N. KAZANTZAKIS AND J.P. ANTON TO PHILOSOPHY AND THE ARTS
B. XENOPHON’S VIEWS ON PHILOSOPHY, THE ARTS AND HOLISM
Ι. The Conference will explore  a variety of views on:
     
• Philosophy and The Arts:  Comparative, Evaluative and Holistic Approach
• N. Kazantzakis’s Contribution to Philosophy and the Arts
• J. P. Anton’s Contribution to Philosophy and the Arts

DEADLINES:

April 30, 2017:  Abstract is due (300-500 words)

June 30, 2017: Full Paper is due (2.500 words)

*** In case the abstracts or papers are not acceptable the authors will be promptly informed.

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View full article. | Posted in Calls for Papers on Wed, 04/12/2017 - 8:57am by Erik Shell.

Medusa

This article was originally published in Amphora 12.1. It has been edited slightly to adhere to current SCS blog conventions.

View full article. | Posted in on Mon, 04/10/2017 - 10:11pm by Tom Kohn.

The SCS, with help from Ph.D.-granting institutions, has compiled a list of the current In-Progress dissertations as of this academic year (2016-2017). The page will be updated as information of new or completed dissertations comes in to the office.

You can view the new page here.

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(Photo: "_DSC7061" by rhodesj, licensed under CC BY 2.0)

View full article. | Posted in SCS Announcements on Mon, 04/10/2017 - 11:04am by Erik Shell.

Crete/Patras Ancient Emotions Conference II
Medical understandings of emotions in antiquity

University of Patras, December 8-10 2017

View full article. | Posted in Conferences, Lectures, and Meetings on Mon, 04/10/2017 - 9:51am by Erik Shell.

NEH Logo

April, 2017

Below is a list of the most recent NEH grantees and their Classically-themed projects. The NEH helps fund a number of SCS initiatives, and their support affects the field of Classics at a national and local level.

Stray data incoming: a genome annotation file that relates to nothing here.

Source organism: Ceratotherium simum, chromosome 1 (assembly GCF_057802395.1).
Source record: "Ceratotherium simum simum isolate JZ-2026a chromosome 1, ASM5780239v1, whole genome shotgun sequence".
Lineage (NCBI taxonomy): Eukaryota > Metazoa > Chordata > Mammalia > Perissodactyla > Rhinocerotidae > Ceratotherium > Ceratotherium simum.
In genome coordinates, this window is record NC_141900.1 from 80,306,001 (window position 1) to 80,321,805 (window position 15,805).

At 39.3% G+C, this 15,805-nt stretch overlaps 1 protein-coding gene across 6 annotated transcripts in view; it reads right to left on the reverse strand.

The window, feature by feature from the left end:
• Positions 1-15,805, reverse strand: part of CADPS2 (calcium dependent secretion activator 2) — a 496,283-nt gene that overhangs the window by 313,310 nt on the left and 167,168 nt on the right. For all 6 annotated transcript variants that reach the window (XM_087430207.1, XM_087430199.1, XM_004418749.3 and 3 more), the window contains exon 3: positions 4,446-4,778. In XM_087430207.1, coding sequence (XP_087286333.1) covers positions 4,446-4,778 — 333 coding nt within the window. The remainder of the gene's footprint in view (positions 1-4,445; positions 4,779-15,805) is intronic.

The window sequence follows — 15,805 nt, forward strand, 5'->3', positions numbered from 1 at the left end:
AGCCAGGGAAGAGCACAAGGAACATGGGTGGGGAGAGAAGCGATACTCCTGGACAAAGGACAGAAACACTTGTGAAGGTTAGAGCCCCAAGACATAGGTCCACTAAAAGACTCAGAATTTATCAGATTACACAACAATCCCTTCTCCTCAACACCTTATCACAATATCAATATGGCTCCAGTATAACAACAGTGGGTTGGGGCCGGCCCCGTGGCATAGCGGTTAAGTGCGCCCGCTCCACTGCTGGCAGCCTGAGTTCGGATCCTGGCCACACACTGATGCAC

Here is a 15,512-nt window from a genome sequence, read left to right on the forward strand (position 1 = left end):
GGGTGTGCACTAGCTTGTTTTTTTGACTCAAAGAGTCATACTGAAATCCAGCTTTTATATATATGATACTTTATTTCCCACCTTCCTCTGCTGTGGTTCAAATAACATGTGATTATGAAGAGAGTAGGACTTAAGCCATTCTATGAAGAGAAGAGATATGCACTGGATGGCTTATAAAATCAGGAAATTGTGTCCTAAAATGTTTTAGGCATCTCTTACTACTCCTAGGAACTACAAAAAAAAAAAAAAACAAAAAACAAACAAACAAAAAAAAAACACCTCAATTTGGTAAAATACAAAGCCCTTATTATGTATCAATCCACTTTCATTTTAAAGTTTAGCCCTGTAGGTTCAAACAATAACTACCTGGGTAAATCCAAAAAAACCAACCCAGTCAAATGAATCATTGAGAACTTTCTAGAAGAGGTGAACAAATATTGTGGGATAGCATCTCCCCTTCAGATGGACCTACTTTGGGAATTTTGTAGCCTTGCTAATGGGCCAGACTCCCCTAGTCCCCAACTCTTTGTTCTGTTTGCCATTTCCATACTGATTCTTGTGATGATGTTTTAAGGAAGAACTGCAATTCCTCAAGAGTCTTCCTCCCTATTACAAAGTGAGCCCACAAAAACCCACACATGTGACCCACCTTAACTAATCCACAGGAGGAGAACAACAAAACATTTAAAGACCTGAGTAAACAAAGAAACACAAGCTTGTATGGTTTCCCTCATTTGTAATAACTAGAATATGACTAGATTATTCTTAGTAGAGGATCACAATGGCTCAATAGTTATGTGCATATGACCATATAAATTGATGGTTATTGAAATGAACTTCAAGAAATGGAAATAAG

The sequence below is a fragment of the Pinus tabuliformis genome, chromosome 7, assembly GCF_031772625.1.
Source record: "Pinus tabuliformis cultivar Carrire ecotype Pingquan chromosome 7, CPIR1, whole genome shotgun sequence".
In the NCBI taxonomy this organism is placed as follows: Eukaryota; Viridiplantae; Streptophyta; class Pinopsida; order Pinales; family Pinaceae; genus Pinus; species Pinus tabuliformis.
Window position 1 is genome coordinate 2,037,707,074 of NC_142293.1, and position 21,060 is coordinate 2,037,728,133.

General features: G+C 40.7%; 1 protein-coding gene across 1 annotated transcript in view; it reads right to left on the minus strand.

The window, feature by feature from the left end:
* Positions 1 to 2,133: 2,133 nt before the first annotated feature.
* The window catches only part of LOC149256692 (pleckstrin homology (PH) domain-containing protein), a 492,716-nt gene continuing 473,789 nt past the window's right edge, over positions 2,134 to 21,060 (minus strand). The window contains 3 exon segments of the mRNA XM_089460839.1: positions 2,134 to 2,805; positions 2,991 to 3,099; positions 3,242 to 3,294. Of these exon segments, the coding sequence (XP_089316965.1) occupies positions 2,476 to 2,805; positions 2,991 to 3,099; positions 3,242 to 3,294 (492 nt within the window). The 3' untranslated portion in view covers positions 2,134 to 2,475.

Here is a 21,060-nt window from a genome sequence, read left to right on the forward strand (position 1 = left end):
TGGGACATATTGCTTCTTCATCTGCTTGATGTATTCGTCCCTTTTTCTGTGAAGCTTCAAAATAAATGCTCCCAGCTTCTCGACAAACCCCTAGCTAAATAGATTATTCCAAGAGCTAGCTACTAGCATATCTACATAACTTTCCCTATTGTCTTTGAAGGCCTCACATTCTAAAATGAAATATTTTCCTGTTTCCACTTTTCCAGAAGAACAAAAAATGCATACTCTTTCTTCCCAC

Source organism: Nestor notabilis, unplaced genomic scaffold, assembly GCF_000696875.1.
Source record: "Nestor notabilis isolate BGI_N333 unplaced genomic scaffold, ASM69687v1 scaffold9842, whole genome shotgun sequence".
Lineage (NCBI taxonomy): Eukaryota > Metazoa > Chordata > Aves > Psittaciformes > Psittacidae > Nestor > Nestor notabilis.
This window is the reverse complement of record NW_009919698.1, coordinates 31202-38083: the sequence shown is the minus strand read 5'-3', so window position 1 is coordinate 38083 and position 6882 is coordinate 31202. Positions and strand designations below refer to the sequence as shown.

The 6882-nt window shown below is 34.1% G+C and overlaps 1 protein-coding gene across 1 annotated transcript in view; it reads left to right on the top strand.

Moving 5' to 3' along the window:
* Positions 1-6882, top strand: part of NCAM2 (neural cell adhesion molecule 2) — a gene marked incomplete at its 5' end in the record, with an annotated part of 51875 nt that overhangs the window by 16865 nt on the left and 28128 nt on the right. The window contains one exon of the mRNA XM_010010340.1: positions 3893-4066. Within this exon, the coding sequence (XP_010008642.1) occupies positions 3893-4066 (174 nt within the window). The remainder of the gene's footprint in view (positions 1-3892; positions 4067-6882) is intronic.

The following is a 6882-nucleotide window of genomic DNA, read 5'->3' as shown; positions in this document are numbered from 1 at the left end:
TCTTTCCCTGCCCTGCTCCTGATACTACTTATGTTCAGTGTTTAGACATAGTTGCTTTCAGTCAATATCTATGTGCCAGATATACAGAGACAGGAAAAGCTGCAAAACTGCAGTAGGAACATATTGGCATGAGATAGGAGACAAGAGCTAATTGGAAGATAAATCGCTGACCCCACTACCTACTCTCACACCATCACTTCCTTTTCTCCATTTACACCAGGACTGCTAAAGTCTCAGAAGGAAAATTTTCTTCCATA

Grantees

  • Matthew Simonton (Arizona State University, West Campus) - "Demagogues and Popular Culture in Ancient Greece
  • Valencia Community College (Directed by Sean Lake) - "Tragedy, Catharsis, and Reconciliation: Vocies from Ancient and Modern Warfare"
  • Kristina Killgrove (University of West Florida) - "Death comes to Oplontis: Recording and Analyzing Skeletons of Victims of Mt. Vesuvius (79 AD)
  • Touchstones Discussion Project, Inc. (Directed by Howard Zeiderman) - "Completing the Odyssey: A Journey Home"
  • Lofton Durham (Western Michigan University) - "Jacques Milet's Destruction of Troy and the Making of the French Nation"
  • Thomas Keeline (Washington University) - "Latin Textual Scholarship in the Digital Age: An Open-Access Critical Edition of Ovid's Ibis"
  • Aquila Theatre Company Inc. (Two Projects, both directed by Peter Meineck) - "The Warrior Chorus: Our Trojan War" and "Our Trojan War: Ancient and Modern Expressions"
  • Megan Nutzman (Old Dominion University) - "Ritual Cures Among Cristians, Jews, and Pagans in Roman and Late Antique Palestine

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View full article. | Posted in Awards and Fellowships on Thu, 04/06/2017 - 8:09am by Erik Shell.

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SCS Announcements
Please be aware that the deadline for individual abstracts for the 2018 annua
Calls for Papers
THE IMPACT OF LEARNING GREEK, HEBREW, AND ‘ORIENTAL’ LANGUAGES ON SCH
Awards and Fellowships
We are delighted to announce the following winners of the 2017 Pedagogy Award
Awards and Fellowships
Donald Mastronarde, SCS Member and Vice President for Publications and Resear